Indeed, five years after Bush declared "Mission Accomplished" on the deck of the U.S.S. Abraham Lincoln, virtually all analysts here agree that almost everything Bush has done in the region—from invading Iraq and ousting Saddam Hussein and then rejecting an Iranian offer to negotiate a settlement on all outstanding issues; to pressing for the total isolation of Hamas after it won (U.S.-backed) democratic elections in the Palestinian Territories and egging on the Israelis in their attack on Lebanon and Hezbollah in 2006—has undermined U.S. standing and influence, even as it enhanced Tehran's.
Even in Iraq, recent U.S. attacks on Muqtada al Sadr's "Mahdi Army," particularly in Baghdad's Sadr City, appear to have bolstered the government factions with the closest and most long-standing ties to Iran—the Supreme Islamic Iraqi Council and its Badr Organization, Prime Minister Nouri al-Maliki's Da'wa party.
The fact that Tehran played a key role in brokering the truces between Sadr and the government in both Basra last month and in Sadr City last weekend underlines the degree to which Iran is effectively challenging Washington in what neoconservative hawk Reuel Marc Gerecht of the American Enterprise Institute admits "is the only arena (in the region) where the administration is capable of moving effectively against Tehran."
There is little evidence that Washington played a role in pushing the Lebanese cabinet to order the dismantling of Hezbollah's communications network at Beirut's airport. Yet its staunch support for the "March 14" Coalition; its deployment of a U.S. naval destroyer off Lebanon's coast as the political crisis in Beirut intensified in March; its supply of some $400 million in military aid and training to the Lebanese Army and security forces (which stayed out of the fighting); and its covert backing (with Saudi Arabia and Jordan) of Sunni militias intended to counter Hezbollah no doubt contributed to a grave miscalculation by the Lebanese government.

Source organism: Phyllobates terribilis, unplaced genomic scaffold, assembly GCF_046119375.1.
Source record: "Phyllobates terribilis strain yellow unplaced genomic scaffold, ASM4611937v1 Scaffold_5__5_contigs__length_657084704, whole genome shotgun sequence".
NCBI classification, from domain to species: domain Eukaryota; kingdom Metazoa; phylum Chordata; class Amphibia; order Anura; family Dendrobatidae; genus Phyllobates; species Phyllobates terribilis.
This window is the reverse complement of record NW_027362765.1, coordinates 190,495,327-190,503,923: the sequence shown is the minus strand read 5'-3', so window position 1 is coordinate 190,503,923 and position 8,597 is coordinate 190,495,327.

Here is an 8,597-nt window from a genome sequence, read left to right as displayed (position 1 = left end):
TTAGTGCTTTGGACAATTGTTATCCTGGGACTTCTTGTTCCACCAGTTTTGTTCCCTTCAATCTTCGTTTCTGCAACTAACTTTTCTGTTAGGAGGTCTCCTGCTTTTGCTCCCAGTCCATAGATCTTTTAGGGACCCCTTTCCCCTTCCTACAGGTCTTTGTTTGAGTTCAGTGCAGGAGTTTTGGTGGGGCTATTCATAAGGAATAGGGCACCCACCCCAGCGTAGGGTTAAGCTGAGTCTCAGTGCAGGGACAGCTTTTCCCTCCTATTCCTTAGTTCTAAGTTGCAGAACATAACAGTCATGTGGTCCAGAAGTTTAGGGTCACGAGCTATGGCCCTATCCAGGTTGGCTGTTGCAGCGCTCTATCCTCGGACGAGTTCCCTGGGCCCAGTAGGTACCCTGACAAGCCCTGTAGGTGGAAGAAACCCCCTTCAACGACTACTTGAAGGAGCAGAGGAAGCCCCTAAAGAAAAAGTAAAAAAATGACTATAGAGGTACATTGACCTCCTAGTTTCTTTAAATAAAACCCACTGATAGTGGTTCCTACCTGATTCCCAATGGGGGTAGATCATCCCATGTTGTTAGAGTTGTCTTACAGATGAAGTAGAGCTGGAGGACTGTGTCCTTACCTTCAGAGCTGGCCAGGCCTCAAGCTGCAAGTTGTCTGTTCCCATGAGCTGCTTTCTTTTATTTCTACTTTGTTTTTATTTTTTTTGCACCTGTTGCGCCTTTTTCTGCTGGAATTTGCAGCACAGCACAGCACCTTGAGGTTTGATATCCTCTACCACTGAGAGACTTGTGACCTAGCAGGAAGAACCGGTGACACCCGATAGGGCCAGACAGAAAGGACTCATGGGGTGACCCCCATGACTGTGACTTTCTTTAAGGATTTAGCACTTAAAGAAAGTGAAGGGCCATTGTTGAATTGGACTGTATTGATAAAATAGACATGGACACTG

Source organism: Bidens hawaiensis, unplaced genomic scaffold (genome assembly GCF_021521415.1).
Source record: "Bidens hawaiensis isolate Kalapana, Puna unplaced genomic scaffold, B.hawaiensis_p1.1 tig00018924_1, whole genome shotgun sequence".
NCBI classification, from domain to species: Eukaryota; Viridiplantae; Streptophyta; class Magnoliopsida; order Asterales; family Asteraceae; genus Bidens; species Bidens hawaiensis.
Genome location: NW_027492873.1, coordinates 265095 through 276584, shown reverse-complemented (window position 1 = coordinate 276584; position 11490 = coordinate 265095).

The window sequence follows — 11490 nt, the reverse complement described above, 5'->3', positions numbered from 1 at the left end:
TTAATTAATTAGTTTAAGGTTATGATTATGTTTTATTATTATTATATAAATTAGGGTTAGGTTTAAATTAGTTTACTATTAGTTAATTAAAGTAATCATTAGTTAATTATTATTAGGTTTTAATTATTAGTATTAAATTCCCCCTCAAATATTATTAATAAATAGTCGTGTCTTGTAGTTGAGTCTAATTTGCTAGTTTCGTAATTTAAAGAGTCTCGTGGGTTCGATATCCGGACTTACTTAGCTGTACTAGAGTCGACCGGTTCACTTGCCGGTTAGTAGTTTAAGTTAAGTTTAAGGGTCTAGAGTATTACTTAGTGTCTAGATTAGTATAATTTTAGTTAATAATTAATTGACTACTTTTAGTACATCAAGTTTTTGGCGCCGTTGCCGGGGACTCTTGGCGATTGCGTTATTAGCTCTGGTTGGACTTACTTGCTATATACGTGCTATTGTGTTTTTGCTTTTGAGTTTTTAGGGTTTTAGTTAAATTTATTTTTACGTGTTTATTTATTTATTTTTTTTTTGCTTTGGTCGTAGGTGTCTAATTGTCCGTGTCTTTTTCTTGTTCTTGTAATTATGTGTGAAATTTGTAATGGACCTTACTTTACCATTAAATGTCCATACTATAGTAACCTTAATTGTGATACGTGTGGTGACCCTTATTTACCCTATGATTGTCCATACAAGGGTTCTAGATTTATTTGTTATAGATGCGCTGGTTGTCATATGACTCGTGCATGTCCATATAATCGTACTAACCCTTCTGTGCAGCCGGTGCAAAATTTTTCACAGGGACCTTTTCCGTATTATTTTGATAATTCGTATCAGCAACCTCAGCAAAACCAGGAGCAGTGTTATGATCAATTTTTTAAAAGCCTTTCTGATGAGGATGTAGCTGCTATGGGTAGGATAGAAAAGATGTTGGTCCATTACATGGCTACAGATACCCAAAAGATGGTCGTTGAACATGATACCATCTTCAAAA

"These Sunni militiamen proved a complete failure, and America's proxies in Lebanon barely put up a fight despite their strident anti-Shiite rhetoric," noted Nir Rosen, a regional expert at the New America Foundation who described Hezbollah's offensive as "the death throes of the Bush plan for the 'New Middle East.'"
"Now it is clear that Beirut is firmly in the hands of Hezbollah, and nothing the Americans can do will dislodge or weaken this popular movement, just as they cannot weaken the Sadrists in Iraq or Hamas in Gaza," he said.
Still, some observers believe Hezbollah's victory may yet serve the administration's ends, if only by reminding the Sunni leaders with whom Bush meets later in the week that, in Gerecht's words, "Tehran is on a roll" and they need the United States and even Israel to contain it and roll back its influence.
Indeed, some analysts believe the weekend's events may add to the gradually growing clamor by hawks in and outside the administration to take military action—if only, for now, limited strikes on weapons factories and training sites inside Iran allegedly used by the Revolutionary Guard to train "terrorists" in Iraq, Lebanon, and the Palestinian Territories to "put Iran in its place."
"The next couple of days may be critical," said one former senior CIA officer with expertise on the region, who added that any decision to strike “will actually motivated by an irresistible urge, stemming from pure frustration over continuing American impotence throughout the region, just to do something ... even though the actual positive gain in this case would be minimal, while the downside risks are enormous."
Jim Lobe is the Washington bureau chief of the Inter Press Service and a contributor to Right Web. He blogs at read at http://www.ips.org/blog/jimlobe.